Agroforestry has given Drôme-based farmer Rémy Estavil a new take on standard farming practices.
Rémy is a livestock and crop farmer in La-Motte-de-Galaure in the Drôme region of France. He’s both happy and proud to call himself a country man. He never tires of observing the natural world. His eyes seem to twinkle endlessly, and a warm smile breaks across his face as he welcomes us to the farm where he raises ewes and lambs. Having converted to agroforestry in 2013, he has completely transformed his approach and methodology in order to work more closely with nature and trees.
Intensive farming models don’t respect the environment and aren’t sustainable.
Rémy and his wife raised dairy goats. But the couple realised that they had to change their production methods to cope with the dairy market crisis sparked by extremely low purchase prices that didn’t even cover their production costs.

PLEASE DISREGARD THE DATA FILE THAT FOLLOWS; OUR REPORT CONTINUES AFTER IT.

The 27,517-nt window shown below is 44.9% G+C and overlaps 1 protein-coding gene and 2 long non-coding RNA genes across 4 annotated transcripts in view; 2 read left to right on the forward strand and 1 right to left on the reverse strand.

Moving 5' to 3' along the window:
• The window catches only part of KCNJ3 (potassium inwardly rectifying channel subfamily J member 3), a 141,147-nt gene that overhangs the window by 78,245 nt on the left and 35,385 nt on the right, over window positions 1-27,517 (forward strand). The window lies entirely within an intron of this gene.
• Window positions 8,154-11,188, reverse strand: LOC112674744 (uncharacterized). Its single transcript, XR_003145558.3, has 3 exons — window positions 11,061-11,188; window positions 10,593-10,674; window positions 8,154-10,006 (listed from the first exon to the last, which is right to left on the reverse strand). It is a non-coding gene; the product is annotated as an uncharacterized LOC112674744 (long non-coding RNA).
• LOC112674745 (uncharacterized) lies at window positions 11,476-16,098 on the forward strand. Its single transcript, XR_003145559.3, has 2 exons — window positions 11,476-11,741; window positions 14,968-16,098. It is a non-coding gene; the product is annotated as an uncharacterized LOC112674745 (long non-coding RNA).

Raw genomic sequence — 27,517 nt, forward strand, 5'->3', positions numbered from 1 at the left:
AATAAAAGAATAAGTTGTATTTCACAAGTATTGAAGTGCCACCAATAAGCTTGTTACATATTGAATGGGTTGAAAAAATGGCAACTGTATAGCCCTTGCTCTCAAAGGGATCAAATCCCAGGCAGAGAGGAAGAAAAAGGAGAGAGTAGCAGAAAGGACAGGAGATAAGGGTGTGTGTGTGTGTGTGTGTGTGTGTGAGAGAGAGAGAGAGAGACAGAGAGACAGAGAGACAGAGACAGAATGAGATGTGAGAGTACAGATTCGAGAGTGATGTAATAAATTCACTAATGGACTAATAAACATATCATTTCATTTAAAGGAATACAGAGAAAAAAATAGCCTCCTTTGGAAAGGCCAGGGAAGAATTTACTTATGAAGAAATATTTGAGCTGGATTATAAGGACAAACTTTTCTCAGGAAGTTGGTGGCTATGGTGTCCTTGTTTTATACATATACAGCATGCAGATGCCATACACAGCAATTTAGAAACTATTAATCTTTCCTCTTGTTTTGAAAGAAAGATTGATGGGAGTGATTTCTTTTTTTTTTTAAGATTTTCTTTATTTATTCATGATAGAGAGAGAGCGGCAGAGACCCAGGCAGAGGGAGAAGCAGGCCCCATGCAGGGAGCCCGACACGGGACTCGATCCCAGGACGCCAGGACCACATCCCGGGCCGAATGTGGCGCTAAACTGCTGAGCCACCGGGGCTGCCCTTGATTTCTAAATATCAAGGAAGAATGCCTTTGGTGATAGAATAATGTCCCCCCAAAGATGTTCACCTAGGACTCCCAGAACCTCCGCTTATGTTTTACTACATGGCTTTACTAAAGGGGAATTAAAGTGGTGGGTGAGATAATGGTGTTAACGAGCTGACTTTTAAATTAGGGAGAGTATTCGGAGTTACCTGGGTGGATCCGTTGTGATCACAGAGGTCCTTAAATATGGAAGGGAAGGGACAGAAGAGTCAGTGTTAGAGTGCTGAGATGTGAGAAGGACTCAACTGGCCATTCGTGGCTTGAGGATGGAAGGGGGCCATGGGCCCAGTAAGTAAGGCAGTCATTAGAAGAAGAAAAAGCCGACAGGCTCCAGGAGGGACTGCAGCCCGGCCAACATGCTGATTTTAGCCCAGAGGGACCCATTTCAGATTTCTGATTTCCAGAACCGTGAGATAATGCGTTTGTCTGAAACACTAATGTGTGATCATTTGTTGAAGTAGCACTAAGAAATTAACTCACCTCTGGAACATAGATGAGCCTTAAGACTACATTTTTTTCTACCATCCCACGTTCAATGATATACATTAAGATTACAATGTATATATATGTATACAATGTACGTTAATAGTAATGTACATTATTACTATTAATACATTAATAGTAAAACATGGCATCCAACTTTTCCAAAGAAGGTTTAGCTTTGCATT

So Rémy took a different tack, adopting quality, respect for the environment and respect for his livestock as his guiding principles. He switched to agroforestry, abandoning the idea that maximum output was the be-all and end-all.
Rémy explains that he has learned everything he knows by observing the environment, trees, animals and insects. He lives and works in harmony with nature’s rhythms, and this brings him nothing but benefits. The 1,300 trees he has planted over a three-year period feed his animals and provide shelter from bad weather. These trees also help to enrich the soil thanks to their root system, which draws water from deep underground. This natural process means that Rémy no longer has to treat his crops and pastureland with pesticides. He affirms that the trees have helped him to find a balance by working with, not against, the environment. As a result, he feels confident that his profession has a bright future ahead.